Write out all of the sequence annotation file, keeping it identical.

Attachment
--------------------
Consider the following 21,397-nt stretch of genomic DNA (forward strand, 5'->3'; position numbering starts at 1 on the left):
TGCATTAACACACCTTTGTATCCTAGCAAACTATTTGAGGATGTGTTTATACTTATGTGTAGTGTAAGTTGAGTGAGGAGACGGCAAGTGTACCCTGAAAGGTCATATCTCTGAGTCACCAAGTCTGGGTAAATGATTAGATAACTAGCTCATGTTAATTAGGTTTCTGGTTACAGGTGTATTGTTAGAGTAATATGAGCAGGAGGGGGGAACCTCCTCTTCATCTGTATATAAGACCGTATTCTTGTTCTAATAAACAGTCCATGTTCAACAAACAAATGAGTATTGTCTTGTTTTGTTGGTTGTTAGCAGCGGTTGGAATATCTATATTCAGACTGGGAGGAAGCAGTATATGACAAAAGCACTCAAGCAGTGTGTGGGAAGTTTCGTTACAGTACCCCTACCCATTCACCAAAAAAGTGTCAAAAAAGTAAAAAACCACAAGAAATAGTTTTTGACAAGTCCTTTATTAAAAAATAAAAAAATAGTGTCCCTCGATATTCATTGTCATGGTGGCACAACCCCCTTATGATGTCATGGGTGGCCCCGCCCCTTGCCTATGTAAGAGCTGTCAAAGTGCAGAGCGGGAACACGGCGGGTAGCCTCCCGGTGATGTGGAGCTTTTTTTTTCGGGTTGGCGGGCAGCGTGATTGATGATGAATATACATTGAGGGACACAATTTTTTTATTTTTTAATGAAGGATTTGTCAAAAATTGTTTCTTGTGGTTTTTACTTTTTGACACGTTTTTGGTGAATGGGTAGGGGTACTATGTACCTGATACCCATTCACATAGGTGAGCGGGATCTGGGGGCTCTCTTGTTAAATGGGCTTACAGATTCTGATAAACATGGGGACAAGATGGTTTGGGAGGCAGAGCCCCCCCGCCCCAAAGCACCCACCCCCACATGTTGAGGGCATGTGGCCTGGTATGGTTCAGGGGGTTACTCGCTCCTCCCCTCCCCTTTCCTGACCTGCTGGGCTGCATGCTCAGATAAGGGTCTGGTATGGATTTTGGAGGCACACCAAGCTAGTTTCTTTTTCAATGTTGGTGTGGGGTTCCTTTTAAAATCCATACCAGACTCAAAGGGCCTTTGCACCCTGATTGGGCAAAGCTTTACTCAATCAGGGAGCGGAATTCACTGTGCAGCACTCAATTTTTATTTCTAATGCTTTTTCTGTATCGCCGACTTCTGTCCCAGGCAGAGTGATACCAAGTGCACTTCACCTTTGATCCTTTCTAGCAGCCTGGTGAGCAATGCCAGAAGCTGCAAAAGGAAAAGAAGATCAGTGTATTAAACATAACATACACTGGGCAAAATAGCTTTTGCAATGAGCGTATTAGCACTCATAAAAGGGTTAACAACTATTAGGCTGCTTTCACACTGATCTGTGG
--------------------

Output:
Consider the following 21,397-nt stretch of genomic DNA (forward strand, 5'->3'; position numbering starts at 1 on the left):
TGCATTAACACACCTTTGTATCCTAGCAAACTATTTGAGGATGTGTTTATACTTATGTGTAGTGTAAGTTGAGTGAGGAGACGGCAAGTGTACCCTGAAAGGTCATATCTCTGAGTCACCAAGTCTGGGTAAATGATTAGATAACTAGCTCATGTTAATTAGGTTTCTGGTTACAGGTGTATTGTTAGAGTAATATGAGCAGGAGGGGGGAACCTCCTCTTCATCTGTATATAAGACCGTATTCTTGTTCTAATAAACAGTCCATGTTCAACAAACAAATGAGTATTGTCTTGTTTTGTTGGTTGTTAGCAGCGGTTGGAATATCTATATTCAGACTGGGAGGAAGCAGTATATGACAAAAGCACTCAAGCAGTGTGTGGGAAGTTTCGTTACAGTACCCCTACCCATTCACCAAAAAAGTGTCAAAAAAGTAAAAAACCACAAGAAATAGTTTTTGACAAGTCCTTTATTAAAAAATAAAAAAATAGTGTCCCTCGATATTCATTGTCATGGTGGCACAACCCCCTTATGATGTCATGGGTGGCCCCGCCCCTTGCCTATGTAAGAGCTGTCAAAGTGCAGAGCGGGAACACGGCGGGTAGCCTCCCGGTGATGTGGAGCTTTTTTTTTCGGGTTGGCGGGCAGCGTGATTGATGATGAATATACATTGAGGGACACAATTTTTTTATTTTTTAATGAAGGATTTGTCAAAAATTGTTTCTTGTGGTTTTTACTTTTTGACACGTTTTTGGTGAATGGGTAGGGGTACTATGTACCTGATACCCATTCACATAGGTGAGCGGGATCTGGGGGCTCTCTTGTTAAATGGGCTTACAGATTCTGATAAACATGGGGACAAGATGGTTTGGGAGGCAGAGCCCCCCCGCCCCAAAGCACCCACCCCCACATGTTGAGGGCATGTGGCCTGGTATGGTTCAGGGGGTTACTCGCTCCTCCCCTCCCCTTTCCTGACCTGCTGGGCTGCATGCTCAGATAAGGGTCTGGTATGGATTTTGGAGGCACACCAAGCTAGTTTCTTTTTCAATGTTGGTGTGGGGTTCCTTTTAAAATCCATACCAGACTCAAAGGGCCTTTGCACCCTGATTGGGCAAAGCTTTACTCAATCAGGGAGCGGAATTCACTGTGCAGCACTCAATTTTTATTTCTAATGCTTTTTCTGTATCGCCGACTTCTGTCCCAGGCAGAGTGATACCAAGTGCACTTCACCTTTGATCCTTTCTAGCAGCCTGGTGAGCAATGCCAGAAGCTGCAAAAGGAAAAGAAGATCAGTGTATTAAACATAACATACACTGGGCAAAATAGCTTTTGCAATGAGCGTATTAGCACTCATAAAAGGGTTAACAACTATTAGGCTGCTTTCACACTGATCTGTGG